Horsfall knew only that he was to transport to the west of Scotland a canister containing a dead body, which would be used to play a humiliating trick on the Germans. Horsfall was fond of practical jokes. He once wired up a toilet seat to a battery and waited for a girlfriend to use it. “The scream that Kath gave19 when the magneto was turned on was most satisfying,” he recalled. He even wrote a poem to commemorate the occasion.

I gave her time to start her piddle20

Then gave the thing a violent twiddle

Before I could complete a turn

She closed the circuit with her stern,

And shooting off the wooden seat

Emitted a most piercing shriek.

The idea of carrying a dead body through the night in order to bamboozle the Germans appealed strongly to Jock Horsfall’s sense of humor, yet he never told anyone of this, perhaps the most significant drive of his life. Reckless behind the wheel, outside a motorized vehicle Jock Horsfall was discretion personified. MI5 had a fleet of cars and vans, but for this operation Horsfall had selected one of his own, a six-year-old 30 cwt Fordson van, customized to accommodate an Aston Martin in the back, with a souped-up engine in which “he claimed to have done 100 mph21 in the Mall.” This was the van he used to transport the Black Car to the racetrack. It was past midnight when Montagu, Cholmondeley, and Horsfall loaded the canister into the back.

The trio paused for a brief pit stop at Cholmondeley’s mews flat off Cromwell Road, where they ate a light meal, with “one of us sitting22 in the window to make sure that no one stole Major Martin from the van (even if he was not worth much to the thief, he was valuable to us).” It was, Cholmondeley later said, the first time he had ever “had supper with a corpse parked23 in his garage.” Cholmondeley’s sister, Dottie, prepared some cheese sandwiches and a thermos of hot tea, and at around two in the morning the party set off, heading north. Jewell had requested that the additional passenger be brought aboard HMS Seraph no later than midday on April 18. Horsfall was racing against the clock, his second-favorite occupation.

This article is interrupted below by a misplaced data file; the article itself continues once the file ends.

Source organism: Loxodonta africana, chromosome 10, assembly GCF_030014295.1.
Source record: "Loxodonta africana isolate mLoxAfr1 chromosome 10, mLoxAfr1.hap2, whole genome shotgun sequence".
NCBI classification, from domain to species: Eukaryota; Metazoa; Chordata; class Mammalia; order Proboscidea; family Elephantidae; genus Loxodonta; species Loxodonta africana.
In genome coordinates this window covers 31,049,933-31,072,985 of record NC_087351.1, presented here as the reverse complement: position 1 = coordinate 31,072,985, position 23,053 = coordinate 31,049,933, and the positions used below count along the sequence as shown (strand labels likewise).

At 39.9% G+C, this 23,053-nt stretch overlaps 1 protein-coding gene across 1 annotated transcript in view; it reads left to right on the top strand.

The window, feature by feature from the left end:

Operation Mincemeat almost came to a premature and embarrassing end. On passing a local cinema where a spy film was showing, Jock Horsfall remarked on the “much better story”24 they were currently engaged in, became paralyzed with giggles, and nearly drove into a tram stop. A little later, the racing driver failed to see a roundabout until too late and shot over the grass circle in the middle. This is what driving with Jock Horsfall was like—an experience rendered yet more alarming by the need to drive with masked headlights during the blackout. Luckily there were few other cars about. Montagu and Cholmondeley took turns lying in the back and trying to sleep, as if that were possible when being driven at high speed by a myopic Grand Prix driver with no headlights. This was the closest either came to death in action during the war. It was still pitch dark as they hurtled across the border into Scotland.